This idea may seem like it was lifted straight out of science fiction; ectogenesis, the process of growing a baby in an artificial womb. However, technological advances have made this a very real possibility in the near future. In 2017, researchers at the Children’s Hospital of Philadelphia managed to keep lamb fetuses alive in “bio-bags” – nutrient rich bags of fluid – for 4 weeks.
The key to functional ectogenesis is reproducing the conditions inside the womb as closely as possible. Much research is already ongoing in this direction, as scientists approach the problem in two directions; how to keep embryos alive as long as possible before implantation, and how to keep fetuses viable in progressively earlier deliveries. When these two approaches meet in the middle, we may be on the way to a truly functional artificial womb, capable of growing a fully developed human.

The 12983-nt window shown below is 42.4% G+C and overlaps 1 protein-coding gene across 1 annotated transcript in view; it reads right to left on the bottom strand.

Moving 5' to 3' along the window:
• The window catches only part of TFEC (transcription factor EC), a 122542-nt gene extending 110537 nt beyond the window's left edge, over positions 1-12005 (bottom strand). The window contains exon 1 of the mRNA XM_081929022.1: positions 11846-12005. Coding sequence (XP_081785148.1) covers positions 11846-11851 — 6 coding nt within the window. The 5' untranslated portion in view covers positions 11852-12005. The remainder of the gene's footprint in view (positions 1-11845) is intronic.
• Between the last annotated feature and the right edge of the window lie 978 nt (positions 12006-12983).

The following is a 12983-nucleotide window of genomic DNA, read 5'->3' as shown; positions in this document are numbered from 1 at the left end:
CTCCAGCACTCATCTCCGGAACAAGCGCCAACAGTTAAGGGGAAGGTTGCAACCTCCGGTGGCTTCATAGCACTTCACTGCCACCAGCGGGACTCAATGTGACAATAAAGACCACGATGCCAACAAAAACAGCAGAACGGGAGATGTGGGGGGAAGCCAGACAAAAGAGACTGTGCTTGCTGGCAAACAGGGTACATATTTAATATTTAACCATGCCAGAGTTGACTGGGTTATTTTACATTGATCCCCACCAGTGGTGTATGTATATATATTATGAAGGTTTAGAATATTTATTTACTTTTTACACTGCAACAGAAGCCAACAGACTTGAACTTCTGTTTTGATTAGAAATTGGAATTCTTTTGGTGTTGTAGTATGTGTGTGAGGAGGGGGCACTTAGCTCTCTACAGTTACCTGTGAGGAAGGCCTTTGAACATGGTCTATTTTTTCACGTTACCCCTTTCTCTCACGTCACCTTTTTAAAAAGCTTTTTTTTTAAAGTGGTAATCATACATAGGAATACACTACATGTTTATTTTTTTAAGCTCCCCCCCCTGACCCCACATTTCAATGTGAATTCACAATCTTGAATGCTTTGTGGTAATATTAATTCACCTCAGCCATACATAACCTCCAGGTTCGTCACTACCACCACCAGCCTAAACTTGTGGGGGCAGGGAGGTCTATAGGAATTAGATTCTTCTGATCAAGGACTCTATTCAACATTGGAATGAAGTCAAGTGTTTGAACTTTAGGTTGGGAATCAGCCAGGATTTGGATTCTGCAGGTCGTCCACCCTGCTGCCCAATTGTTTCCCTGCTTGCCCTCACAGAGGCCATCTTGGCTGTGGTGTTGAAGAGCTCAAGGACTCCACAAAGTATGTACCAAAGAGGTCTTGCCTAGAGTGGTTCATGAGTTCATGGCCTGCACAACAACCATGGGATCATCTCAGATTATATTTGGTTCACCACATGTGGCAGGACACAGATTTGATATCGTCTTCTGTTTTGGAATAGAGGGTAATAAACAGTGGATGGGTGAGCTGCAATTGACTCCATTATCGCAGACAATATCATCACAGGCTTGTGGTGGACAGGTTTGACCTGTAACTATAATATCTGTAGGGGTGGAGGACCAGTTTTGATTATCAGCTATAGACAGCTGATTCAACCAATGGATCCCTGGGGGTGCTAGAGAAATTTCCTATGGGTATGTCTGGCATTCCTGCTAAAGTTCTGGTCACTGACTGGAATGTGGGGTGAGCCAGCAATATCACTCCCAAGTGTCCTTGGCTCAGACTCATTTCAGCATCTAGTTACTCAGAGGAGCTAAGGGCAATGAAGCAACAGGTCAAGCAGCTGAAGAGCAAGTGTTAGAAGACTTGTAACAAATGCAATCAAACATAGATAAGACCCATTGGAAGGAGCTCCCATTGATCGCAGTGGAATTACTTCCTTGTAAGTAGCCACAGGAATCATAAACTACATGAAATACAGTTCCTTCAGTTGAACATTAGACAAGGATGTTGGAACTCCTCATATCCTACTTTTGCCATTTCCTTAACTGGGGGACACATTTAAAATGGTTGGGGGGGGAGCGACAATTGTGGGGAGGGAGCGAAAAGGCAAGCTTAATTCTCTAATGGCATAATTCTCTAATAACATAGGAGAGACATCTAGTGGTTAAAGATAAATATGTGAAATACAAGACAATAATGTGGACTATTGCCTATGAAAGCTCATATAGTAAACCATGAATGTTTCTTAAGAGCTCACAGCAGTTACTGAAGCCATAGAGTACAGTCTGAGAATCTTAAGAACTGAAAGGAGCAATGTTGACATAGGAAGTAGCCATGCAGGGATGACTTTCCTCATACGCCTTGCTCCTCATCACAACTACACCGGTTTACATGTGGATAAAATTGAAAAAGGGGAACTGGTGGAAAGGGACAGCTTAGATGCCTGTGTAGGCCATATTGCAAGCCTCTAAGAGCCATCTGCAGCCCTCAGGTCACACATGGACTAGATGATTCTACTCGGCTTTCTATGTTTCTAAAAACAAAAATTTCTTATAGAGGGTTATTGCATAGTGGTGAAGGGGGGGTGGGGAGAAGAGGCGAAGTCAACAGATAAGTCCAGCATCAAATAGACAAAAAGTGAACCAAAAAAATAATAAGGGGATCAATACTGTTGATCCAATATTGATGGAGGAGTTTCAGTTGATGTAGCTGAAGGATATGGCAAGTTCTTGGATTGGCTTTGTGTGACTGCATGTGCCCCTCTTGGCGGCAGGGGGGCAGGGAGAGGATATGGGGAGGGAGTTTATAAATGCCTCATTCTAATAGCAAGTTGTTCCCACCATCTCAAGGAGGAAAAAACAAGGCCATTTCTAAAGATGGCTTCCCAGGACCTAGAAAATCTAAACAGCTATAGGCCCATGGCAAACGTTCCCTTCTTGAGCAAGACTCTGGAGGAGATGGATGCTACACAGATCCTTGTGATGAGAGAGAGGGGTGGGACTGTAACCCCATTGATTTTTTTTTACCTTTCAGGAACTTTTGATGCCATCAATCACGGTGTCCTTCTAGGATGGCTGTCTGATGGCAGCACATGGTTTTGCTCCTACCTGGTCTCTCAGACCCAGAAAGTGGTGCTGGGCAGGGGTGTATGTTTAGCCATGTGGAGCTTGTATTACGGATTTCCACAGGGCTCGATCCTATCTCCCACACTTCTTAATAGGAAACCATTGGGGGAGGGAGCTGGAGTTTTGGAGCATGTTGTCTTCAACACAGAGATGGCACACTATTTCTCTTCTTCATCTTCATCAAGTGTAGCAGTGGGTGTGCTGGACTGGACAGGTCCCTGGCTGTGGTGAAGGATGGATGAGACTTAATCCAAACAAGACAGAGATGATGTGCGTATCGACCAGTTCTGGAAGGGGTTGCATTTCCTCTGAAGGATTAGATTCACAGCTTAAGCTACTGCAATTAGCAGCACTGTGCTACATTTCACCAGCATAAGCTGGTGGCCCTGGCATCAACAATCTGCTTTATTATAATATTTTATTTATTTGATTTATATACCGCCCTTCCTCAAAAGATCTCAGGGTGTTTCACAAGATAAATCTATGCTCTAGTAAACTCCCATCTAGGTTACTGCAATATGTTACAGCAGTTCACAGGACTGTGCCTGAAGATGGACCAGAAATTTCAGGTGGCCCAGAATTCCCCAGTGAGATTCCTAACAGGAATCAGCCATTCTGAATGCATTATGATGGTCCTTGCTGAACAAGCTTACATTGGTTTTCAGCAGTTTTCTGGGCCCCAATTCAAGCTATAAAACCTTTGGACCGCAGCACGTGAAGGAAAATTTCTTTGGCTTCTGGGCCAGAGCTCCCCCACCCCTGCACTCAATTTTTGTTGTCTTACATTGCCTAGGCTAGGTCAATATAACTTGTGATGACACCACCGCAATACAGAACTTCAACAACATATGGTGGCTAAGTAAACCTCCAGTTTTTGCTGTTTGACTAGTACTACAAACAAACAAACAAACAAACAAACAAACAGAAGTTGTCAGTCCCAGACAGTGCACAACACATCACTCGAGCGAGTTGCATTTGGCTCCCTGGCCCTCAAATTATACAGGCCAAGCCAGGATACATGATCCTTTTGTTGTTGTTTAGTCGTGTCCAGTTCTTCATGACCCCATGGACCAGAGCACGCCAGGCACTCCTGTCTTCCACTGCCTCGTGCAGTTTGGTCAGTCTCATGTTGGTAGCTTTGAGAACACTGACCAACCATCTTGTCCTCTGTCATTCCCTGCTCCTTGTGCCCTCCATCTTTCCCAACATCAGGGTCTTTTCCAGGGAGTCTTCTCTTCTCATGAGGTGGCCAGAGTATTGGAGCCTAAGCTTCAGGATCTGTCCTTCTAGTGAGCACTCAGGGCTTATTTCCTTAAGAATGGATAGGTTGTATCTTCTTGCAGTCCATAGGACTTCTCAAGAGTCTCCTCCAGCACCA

The consequences of developing such a technology are enormous. It poses a plethora of new issues to tackle – will this become a new advantage for the privileged? How will insurance approach these new developments? What new dimensions will we have to think about on abortion rights? Nonetheless, the potential for good is equally powerful. Gender equality would advance as parental roles are equalized. New opportunities for genetic parenthood would be opened for gay and trans individuals. It may also provide a safer alternative for traditional pregnancy by eliminating risks posed by external factors such as nutritional imbalances or drug usage. The potential of such technology is immense, and the many transformative changes it could have in society highlight the need to have discussions about it before it arrives.